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Investigating long-term changes in implicit dementia awareness

Dhondt Ortibus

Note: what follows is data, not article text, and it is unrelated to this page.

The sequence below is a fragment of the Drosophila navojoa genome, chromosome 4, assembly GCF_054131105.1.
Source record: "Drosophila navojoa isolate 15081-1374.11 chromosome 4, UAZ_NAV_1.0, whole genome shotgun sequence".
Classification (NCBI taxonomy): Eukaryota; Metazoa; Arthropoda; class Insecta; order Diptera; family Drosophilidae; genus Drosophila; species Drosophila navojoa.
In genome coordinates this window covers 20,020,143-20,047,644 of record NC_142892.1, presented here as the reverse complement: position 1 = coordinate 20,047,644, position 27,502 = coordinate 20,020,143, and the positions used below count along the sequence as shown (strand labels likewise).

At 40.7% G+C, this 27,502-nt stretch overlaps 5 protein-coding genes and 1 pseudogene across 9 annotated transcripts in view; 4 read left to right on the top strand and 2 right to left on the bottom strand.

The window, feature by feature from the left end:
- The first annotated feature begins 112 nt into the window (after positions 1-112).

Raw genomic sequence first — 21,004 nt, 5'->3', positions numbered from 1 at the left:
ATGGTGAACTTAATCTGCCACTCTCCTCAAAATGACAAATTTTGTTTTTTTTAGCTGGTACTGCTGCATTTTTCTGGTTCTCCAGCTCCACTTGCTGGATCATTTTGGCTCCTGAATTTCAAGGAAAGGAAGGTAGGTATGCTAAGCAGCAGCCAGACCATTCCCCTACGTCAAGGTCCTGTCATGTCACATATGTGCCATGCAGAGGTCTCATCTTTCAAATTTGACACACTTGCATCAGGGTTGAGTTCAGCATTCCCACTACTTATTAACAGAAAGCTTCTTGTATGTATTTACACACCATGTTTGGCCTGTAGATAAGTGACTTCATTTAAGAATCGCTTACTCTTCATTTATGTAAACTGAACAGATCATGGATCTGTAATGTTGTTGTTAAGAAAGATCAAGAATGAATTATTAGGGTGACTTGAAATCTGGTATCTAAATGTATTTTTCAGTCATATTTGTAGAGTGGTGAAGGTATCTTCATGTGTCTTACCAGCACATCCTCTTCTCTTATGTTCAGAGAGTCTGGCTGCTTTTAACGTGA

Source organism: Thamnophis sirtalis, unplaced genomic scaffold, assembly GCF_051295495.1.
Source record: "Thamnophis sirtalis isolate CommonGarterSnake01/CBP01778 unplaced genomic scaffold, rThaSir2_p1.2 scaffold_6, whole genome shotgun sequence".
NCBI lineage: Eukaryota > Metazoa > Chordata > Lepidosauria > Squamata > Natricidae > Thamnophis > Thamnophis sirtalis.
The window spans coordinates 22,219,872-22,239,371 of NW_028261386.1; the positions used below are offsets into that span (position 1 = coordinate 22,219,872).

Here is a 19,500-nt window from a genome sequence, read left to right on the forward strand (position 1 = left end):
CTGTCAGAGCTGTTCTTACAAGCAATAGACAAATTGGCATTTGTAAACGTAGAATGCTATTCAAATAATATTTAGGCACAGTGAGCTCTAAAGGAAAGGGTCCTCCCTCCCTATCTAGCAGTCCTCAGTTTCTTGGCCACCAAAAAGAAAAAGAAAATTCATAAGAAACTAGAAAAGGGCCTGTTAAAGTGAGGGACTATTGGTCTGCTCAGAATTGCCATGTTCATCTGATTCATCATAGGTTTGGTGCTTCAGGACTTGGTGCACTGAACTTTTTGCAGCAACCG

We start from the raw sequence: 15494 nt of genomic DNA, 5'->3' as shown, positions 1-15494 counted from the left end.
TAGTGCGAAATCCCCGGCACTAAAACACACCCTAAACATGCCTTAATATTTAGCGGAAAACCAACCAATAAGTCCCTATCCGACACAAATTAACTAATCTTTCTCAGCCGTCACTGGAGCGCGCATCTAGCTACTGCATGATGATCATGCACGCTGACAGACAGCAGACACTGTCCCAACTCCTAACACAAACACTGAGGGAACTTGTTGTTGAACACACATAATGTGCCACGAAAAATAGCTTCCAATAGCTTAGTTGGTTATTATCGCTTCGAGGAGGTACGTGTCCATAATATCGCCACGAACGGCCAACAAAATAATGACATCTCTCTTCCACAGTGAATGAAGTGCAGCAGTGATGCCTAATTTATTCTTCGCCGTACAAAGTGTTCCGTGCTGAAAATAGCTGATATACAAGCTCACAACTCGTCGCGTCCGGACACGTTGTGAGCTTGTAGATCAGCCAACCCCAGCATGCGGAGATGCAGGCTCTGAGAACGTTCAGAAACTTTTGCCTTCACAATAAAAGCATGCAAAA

Dementia, a global health challenge with a growing impact on society, poses intricate questions about awareness and perception. This abstract delves into an exploration of long-term changes in implicit dementia awareness, shedding light on the nuanced cognitive processes that underlie our understanding of this complex condition. Dementia, an umbrella term encompassing various cognitive impairments, including Alzheimer’s disease, affects millions worldwide. Implicit dementia awareness refers to the subconscious or automatic cognitive processes that influence our perception, attitudes, and behaviors toward individuals with dementia. This investigation spans across time, tracking shifts in implicit awareness that may occur over months, years, or even decades. It delves into the multifaceted factors that shape implicit attitudes, including societal stigma, personal experiences, and media representation. Additionally, it examines the cognitive mechanisms at play, such as memory, empathy, and social cognition, which contribute to implicit awareness. The study employs a range of research methodologies, including longitudinal surveys, neuroimaging techniques, and experimental paradigms. It seeks to uncover patterns of change in implicit dementia awareness, identifying potential turning points and modifiable factors that may influence these shifts. Understanding long-term changes in implicit awareness is crucial for the development of more effective interventions, reducing stigma, and fostering inclusive societies. It also informs public health initiatives and dementia care practices, emphasizing the importance of empathy and positive perceptions in enhancing the well-being of individuals living with dementia and their caregivers. In conclusion, this investigation embarks on a journey through time and cognition, exploring the intricate dynamics of implicit dementia awareness. It underscores the significance of recognizing and addressing long-term changes in our perceptions of dementia, paving the way for more compassionate and inclusive communities for those affected by this challenging condition.